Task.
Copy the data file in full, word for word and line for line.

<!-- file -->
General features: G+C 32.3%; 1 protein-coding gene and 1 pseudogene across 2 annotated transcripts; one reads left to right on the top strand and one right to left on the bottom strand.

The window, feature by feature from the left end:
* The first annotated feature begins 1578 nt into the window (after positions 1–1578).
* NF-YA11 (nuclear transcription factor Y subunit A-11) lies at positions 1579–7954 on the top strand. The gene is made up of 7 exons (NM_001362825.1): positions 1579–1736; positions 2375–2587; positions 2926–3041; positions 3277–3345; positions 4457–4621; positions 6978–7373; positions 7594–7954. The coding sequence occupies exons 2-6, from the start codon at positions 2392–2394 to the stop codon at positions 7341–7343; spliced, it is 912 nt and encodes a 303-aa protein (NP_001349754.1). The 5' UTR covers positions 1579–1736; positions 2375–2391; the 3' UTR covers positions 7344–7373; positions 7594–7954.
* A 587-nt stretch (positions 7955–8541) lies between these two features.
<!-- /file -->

General features: G+C 32.3%; 1 protein-coding gene and 1 pseudogene across 2 annotated transcripts; one reads left to right on the top strand and one right to left on the bottom strand.

The window, feature by feature from the left end:
* The first annotated feature begins 1578 nt into the window (after positions 1–1578).
* NF-YA11 (nuclear transcription factor Y subunit A-11) lies at positions 1579–7954 on the top strand. The gene is made up of 7 exons (NM_001362825.1): positions 1579–1736; positions 2375–2587; positions 2926–3041; positions 3277–3345; positions 4457–4621; positions 6978–7373; positions 7594–7954. The coding sequence occupies exons 2-6, from the start codon at positions 2392–2394 to the stop codon at positions 7341–7343; spliced, it is 912 nt and encodes a 303-aa protein (NP_001349754.1). The 5' UTR covers positions 1579–1736; positions 2375–2391; the 3' UTR covers positions 7344–7373; positions 7594–7954.
* A 587-nt stretch (positions 7955–8541) lies between these two features.